12. Henry Tonks – Henry Tonks, FRCS was a British surgeon and later draughtsman and painter of figure subjects, chiefly interiors, and a caricaturist. He became an art teacher. His family owned a foundry in Birmingham. He was educated briefly at Bloxham School, followed by Clifton College in Bristol, and then studied medicine at the Royal Sussex County Hospital in Brighton and he became a house surgeon at the London Hospital in 1886, under Sir Frederick Treves. He was elected as a Fellow of the Royal College of Surgeons in 1888 and he taught anatomy at the London Hospital medical school from 1892. From 1888 he studied in the evenings at Westminster School of Art and he exhibited paintings with the New English Art Club from 1891 and became a member of the Club in 1895. Brown became Slade Professor of Fine Art at University College, London in 1892, Tonks became the most renowned and formidable teacher of his generation. His sarcasm there drove F. M. Mayors sister Alice to leave before completing her training and his student Paul Nash recalled Tonks’ withering manner, Tonks cared nothing for other authorities and he disliked self-satisfied young men…. His surgical eye raked my immature designs. With hooded stare and sardonic mouth, he hung in the air above me, like a question mark, moreover… of a derisive. In cold discouraging tones he welcomed me to the Slade and it was evident he considered that neither the Slade, nor I, was likely to derive much benefit. Tonks resumed his career in 1914, first at a prisoner of war camp in Dorchester. He made pastel drawings of Auguste Rodin and his wife, who were refugees and he served as a medical orderly at a British Red Cross hospital near the Marne in France in 1915, and joined an ambulance unit in Italy. There is also information on him at Will Selfs Kafkas Wound, Tonks became an official war artist in 1918, and he accompanied John Singer Sargent on tours of the Western Front. In August 1918, they witnessed a field of wounded men near Le Bac du Sud, Doullens, which became the basis for Sargents vast canvas. Tonks went to Archangel in Russia in 1919 as a war artist with a British expeditionary force, further post-war students included Thomas Monnington, William Coldstream, Helen Lessore, Lesley Blanch and Philip Evergood. Lessore, who founded the Beaux Arts Gallery with her husband Frederick Lessore in 1923, described him as a towering, dominating figure, about 6ft. Tall, lean and ascetic looking, with ears, hooded eyes. He retired in 1930, and declined the offer of a knighthood, an exhibition of his work was held in London at the Tate Gallery in 1936, only the second retrospective at the Tate for a living British artistHenry Tonks – Henry Tonks, photograph by George Charles Beresford, 1902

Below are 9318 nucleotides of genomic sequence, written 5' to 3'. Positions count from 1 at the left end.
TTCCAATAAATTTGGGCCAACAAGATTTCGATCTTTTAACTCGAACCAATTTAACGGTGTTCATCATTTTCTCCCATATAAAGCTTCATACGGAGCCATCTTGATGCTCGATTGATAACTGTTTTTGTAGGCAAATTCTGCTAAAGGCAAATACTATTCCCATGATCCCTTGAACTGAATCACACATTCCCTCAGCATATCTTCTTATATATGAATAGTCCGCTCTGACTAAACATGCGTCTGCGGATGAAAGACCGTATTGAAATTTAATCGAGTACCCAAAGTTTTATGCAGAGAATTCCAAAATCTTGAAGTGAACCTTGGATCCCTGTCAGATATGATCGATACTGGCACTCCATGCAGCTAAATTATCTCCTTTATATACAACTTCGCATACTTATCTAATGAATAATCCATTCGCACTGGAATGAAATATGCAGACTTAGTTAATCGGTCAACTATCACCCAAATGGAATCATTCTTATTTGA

13. Rudolf Wittkower – Rudolf Wittkower was a German-American art historian specializing in Italian Renaissance and Baroque art and architecture. He was born in Berlin to Henry Wittkower and Gertrude Ansbach and he moved to London in 1933 with his wife Margot Holzmann because they were both Jewish and were fleeing Nazi Germany. Wittkowers Architectural Principles in the Age of Humanism introduced an in depth analysis of Venetian architect Andrea Palladio, part Four specifically deals with how and why Palladio adapted harmonic musical ratios and incorporated them into the physical proportions of his buildings. Although this theory of Palladian proportions was universally accepted after the books release, Wittkower had encountered this notion that musical harmony may act in a manner analogous to visual harmony in Pythagoras, where it was also noted by Alberti. He was awarded the Alice Davis Hitchcock Award posthumously in 1975 for his book Gothic vs. Classic, Architectural Principles in the Age of Humanism Bernini, The Sculptor of the Roman Baroque The Arts in Western Europe, Italy in New Cambridge Modern History, vol. Making Art History at Columbia, Meyer Schapiro and Rudolf Wittkower, Four Centuries of Literature on Palladio, The Journal of the Society of Architectural Historians, Vol.39, NoRudolf Wittkower – Rudolf Wittkower, 1967